Dr Livingstone, I presume?
19 March 2013 marked the 200th anniversary of the birth of David Livingstone. This explorer, writer, missionary, medic and anti-slavery campaigner rose from humble beginnings in a Lanarkshire tenement in Blantyre, to become described as “Africa’s first freedom fighter”.
Is that description justified? Was he simply a man of his time or a man ahead of his time? Whatever conclusions you reach it would not be accurate to see this man who sought to bring Christianity, Commerce and Civilisation to southern Africa as a typical colonialist. That would be to presume wrongly.
Writing in the New Statesman, Michael Barrett,a professor of biochemical parasitology at the University of Glasgow, describes those who were inspired to follow in Livingstone’s footsteps – “Yes, they were making a living but they weren’t there to exploit anything or anyone. They wanted to help and they were embedded in, not segregated from, the local people. It was this notion of integrating people who could bring sustainable development to Africa that was Livingstone’s dream, a far cry from the cruelties of so many white European colonialists.”
He learned to speak the languages of those he worked among. He treated Africans with respect; he tested their medicines and embraced many of their customs. He gave his life in the fight against the slave trade. Far from imposing his religion, he was criticised for probably not making a single convert to Christianity as he immersed himself in fighting the causes of disease and indulging his obsession for exploration. Few European place names were preserved in post-colonial Africa but it is still possible to visit the towns of Livingstone in Zambia and Blantyre in Malawi. It was the late Kenneth Kaunda, the former president of Zambia, who described David Livingstone as the first African freedom fighter.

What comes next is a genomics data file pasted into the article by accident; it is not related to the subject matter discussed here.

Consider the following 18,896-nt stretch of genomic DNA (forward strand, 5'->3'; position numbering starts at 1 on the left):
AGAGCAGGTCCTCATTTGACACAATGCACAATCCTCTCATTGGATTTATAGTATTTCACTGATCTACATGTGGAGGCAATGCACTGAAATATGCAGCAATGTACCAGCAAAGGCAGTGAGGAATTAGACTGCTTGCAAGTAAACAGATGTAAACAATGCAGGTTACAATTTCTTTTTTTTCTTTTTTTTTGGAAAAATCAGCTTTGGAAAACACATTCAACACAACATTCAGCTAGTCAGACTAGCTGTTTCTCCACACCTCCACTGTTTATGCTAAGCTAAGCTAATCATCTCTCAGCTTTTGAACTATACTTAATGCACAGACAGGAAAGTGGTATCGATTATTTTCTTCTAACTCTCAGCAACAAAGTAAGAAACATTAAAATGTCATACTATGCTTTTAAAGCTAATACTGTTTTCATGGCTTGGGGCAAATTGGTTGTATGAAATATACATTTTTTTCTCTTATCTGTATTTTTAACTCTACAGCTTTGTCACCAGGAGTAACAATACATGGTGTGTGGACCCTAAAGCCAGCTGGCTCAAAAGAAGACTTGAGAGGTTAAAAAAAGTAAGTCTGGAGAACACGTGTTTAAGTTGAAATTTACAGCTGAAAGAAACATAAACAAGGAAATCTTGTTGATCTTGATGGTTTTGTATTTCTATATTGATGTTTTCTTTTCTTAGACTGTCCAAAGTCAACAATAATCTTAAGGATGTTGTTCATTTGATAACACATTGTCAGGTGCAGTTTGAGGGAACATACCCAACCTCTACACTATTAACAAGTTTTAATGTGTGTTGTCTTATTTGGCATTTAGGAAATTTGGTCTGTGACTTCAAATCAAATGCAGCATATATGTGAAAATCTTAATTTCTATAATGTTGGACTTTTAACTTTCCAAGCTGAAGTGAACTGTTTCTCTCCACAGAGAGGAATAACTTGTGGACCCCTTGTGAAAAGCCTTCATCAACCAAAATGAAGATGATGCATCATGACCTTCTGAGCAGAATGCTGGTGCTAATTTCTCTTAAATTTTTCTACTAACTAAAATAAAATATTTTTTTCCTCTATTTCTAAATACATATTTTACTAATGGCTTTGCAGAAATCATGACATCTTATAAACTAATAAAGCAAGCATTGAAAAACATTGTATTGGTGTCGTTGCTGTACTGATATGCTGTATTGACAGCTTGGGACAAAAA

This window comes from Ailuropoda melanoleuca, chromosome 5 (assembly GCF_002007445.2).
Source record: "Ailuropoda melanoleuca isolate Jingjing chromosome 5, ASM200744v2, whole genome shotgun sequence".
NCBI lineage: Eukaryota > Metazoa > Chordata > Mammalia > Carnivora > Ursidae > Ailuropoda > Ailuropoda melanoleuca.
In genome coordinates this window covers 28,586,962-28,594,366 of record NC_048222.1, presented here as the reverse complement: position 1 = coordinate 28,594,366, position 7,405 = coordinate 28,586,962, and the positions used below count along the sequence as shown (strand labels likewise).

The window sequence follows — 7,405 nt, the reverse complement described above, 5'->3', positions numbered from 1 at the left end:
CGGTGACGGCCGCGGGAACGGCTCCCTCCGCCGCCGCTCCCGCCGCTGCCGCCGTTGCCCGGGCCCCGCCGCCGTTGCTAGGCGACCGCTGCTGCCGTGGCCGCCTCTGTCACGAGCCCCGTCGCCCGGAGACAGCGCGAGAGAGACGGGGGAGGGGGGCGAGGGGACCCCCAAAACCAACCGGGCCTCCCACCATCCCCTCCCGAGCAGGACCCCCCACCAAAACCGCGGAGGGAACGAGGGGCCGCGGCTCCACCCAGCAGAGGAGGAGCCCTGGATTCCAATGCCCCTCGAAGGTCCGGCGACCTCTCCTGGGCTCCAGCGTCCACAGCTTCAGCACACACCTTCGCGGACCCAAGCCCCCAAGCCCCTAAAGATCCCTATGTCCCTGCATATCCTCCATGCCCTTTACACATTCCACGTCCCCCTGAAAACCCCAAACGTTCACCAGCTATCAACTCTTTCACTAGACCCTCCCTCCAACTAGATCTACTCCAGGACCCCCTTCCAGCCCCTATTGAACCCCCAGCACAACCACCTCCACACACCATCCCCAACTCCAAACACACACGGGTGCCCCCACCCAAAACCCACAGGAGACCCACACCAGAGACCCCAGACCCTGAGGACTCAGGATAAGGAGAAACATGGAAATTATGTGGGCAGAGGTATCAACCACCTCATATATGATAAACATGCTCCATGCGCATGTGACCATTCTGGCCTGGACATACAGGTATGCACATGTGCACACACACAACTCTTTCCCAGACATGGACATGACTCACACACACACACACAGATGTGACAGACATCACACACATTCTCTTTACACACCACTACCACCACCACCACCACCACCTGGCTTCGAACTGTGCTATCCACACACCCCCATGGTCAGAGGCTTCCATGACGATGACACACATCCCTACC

The celebrations to mark the 200th anniversary of his birth have included an extensive programme of events, activities and projects spread throughout the year. Lord Jack McConnell delivered the Glasgow University 2013 Memorial Lecture; a commemoration ceremony took place in Westminster Abbey where Livingstone’s body was eventually returned for burial (his heart was buried in his beloved Africa); Malawi’s President, Joyce Banda visited his birthplace at Blantyre, Lanarkshire and Livingstone’s surviving family members were guests of honour at this year’s General Assembly of the Church of Scotland.
In his memorial lecture which you can watch in full below Jack McConnell describes Livingstone’s life and contribution to Africa and the impact and legacy of his work over the years. The final section considers what Livingstone would make of Africa today.
“As an optimist – he would see the great potential that is finally emerging. Economic growth is high in Africa, and seems to have resisted the worst of the recent global crisis to provide real hope that many former impoverished states can reach middle-income status in the not too distant future.
Millions more go to school, deaths from preventable diseases are down dramatically, and cross border conflicts can be counted on one hand. Across the continent, stable democracies are becoming the norm against which others are judged, not least by their own people.
So, despite all the setbacks and the challenges, there is real hope that the future he imagined might be on the way at last.
Against that backdrop, what can we do in his name in this Bicentenary year? For me, he stood for understanding others and ourselves; for celebration of diversity, partnership with other cultures, judging human beings by their character and actions not by their colour, or where they come from.
This year, we can individually and collectively resolve to redouble our efforts to put that into practice at home and abroad. We can maintain Britain’s leadership in recent years in development aid and post conflict peacebuilding. We can support those who are trying step by step to build a more even distribution of power in the world.”
Alastair Osborne, Scottish Officer LCID